by Wayne Blank
Hadrian was born in Spain as Publius Aelius Hadrianus. When orphaned at age ten, he was placed under the joint custody of the future emperor Trajan (a cousin of Hadrian's father, Aelius Hadrianus Afer), and a Roman commander, Acilius Attianus.
Despite a reportedly misbehaved youth, Hadrian eventually distinguished himself as a commander of the First Legion during the Second Dacian War, and later as a praetor and governor. Upon Trajan's death on August 17 117, it was announced that Hadrian was the emperor's choice as successor.
Hadrian's reign was both assertive and prudent. While proving his military skill in Moesia, in southeastern Europe, he also discontinued Trajan's advancement policy in Asia, and set the boundary at the Euphrates River.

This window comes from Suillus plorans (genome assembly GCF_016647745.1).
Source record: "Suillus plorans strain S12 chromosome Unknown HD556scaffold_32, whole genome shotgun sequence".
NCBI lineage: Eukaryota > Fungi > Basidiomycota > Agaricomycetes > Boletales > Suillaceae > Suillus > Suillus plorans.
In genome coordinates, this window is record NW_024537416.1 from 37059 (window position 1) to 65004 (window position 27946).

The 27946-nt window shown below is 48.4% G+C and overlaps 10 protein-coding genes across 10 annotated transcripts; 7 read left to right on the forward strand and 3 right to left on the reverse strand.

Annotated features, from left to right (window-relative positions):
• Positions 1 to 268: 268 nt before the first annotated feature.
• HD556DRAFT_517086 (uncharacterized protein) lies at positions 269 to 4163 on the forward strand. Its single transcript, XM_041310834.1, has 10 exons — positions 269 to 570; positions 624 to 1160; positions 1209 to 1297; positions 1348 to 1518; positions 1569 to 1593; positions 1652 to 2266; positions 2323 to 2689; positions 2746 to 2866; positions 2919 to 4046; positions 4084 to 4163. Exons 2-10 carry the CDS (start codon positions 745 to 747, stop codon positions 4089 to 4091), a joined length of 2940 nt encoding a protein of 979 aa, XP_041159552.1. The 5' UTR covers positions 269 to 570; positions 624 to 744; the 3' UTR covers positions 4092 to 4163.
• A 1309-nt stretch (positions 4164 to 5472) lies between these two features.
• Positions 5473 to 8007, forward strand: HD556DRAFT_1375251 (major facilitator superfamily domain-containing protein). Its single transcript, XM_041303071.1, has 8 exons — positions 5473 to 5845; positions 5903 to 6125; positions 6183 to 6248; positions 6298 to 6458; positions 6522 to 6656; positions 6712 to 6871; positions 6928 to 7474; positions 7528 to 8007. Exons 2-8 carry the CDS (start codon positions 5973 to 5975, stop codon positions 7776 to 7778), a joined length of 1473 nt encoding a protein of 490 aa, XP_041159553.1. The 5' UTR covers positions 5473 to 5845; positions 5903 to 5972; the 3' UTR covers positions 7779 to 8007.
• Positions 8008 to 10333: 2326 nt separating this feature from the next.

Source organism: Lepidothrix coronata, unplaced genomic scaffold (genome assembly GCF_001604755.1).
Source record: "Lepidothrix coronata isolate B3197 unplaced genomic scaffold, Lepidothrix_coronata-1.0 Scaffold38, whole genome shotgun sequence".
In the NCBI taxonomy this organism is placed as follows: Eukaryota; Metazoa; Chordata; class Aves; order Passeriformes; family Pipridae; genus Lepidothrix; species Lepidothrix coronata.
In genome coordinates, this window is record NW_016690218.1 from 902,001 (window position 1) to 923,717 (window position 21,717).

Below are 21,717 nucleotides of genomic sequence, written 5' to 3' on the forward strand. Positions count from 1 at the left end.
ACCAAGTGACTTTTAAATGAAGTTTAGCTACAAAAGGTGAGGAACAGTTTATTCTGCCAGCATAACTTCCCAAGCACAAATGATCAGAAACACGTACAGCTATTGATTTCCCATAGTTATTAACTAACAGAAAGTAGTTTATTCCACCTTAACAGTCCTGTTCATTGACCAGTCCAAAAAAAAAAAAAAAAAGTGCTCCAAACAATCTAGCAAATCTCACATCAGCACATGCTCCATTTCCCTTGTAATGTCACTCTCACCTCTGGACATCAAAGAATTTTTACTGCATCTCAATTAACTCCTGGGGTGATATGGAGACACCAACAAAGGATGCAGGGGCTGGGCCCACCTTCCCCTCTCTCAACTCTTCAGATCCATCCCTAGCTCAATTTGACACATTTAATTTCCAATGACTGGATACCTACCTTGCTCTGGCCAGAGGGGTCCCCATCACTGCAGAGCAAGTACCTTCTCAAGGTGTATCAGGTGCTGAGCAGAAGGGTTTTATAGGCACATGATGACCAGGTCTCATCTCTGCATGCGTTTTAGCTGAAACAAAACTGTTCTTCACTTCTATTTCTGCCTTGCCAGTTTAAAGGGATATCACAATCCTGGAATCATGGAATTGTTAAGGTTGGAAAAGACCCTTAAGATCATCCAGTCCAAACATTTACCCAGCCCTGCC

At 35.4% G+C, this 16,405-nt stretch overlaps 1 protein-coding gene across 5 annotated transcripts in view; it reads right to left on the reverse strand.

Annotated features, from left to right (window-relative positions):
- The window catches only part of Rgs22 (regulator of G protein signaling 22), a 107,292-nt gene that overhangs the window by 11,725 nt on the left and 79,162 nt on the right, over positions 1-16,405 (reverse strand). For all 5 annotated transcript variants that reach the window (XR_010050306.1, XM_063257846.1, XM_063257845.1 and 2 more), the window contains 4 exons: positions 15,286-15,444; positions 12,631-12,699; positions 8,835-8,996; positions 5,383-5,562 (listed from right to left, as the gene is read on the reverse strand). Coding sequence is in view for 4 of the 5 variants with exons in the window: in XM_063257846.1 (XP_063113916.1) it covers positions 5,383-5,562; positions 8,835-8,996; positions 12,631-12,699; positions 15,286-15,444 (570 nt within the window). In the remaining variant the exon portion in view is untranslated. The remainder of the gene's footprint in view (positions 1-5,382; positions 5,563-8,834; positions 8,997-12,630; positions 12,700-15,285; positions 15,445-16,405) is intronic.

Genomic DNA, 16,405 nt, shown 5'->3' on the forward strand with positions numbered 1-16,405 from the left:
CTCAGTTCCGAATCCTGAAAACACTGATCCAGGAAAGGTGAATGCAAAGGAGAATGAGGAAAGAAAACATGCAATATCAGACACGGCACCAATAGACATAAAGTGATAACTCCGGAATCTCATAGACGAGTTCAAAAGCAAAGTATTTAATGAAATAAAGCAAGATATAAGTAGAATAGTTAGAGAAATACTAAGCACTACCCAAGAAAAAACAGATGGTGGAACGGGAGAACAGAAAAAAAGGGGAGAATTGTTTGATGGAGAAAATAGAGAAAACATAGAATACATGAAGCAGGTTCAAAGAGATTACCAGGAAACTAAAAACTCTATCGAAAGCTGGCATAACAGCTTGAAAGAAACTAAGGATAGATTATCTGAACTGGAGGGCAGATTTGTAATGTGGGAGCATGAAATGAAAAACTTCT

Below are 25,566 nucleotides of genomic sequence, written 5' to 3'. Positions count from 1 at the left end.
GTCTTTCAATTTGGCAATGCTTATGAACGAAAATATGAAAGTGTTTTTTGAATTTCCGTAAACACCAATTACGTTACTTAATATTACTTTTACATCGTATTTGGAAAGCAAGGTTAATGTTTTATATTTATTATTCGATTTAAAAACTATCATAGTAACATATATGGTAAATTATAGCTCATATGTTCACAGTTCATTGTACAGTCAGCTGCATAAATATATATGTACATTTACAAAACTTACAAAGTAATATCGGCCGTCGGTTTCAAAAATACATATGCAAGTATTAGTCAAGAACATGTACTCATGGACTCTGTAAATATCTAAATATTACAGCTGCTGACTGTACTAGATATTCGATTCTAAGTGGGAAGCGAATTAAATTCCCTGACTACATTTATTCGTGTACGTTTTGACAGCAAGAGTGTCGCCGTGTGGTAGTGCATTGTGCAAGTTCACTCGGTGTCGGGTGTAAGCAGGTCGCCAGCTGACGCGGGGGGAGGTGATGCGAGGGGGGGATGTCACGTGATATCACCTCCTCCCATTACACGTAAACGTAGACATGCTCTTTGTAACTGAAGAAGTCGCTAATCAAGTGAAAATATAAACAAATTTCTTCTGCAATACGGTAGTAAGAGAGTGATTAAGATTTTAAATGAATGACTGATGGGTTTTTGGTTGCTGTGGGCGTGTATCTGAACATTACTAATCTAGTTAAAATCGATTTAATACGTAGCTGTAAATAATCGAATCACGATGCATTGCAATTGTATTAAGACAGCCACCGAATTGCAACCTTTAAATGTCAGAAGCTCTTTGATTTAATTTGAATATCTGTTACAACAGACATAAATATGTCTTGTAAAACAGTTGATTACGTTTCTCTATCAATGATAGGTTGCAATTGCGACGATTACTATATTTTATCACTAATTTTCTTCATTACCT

Toward Israel however, Hadrian showed himself as typically ruthless as his predecessors. His policy of Romanization went so far as to ban many Jews from Jerusalem, which was renamed Aelia Capitolina. After he built a pagan temple of Jupiter Capitolinus on the site of the destroyed Temple (see Temples), he put down the resulting Jewish insurrection of Bar Kochba in 132 with great brutality. The war that followed from 132 to 135 was the most challenging of his reign.
Hadrian's cultural and military endeavors were evident throughout Europe. In Germany he built great defensive walls, and in Britain he had the famous Hadrian's Wall constructed. In Athens, he built the Arch of Hadrian, and in Rome he rebuilt the Pantheon and expanded the Forum.
Though very Roman, Hadrian had a love of Greek ways, which may be the reason that he was the first Roman emperor to be shown with a beard, as pictured on the actual Roman coin of Hadrian above. Other historians suggest that the beard was to conceal natural blemishes or scars on his face.
Hadrian died of an illness on July 10, 138 at age 62.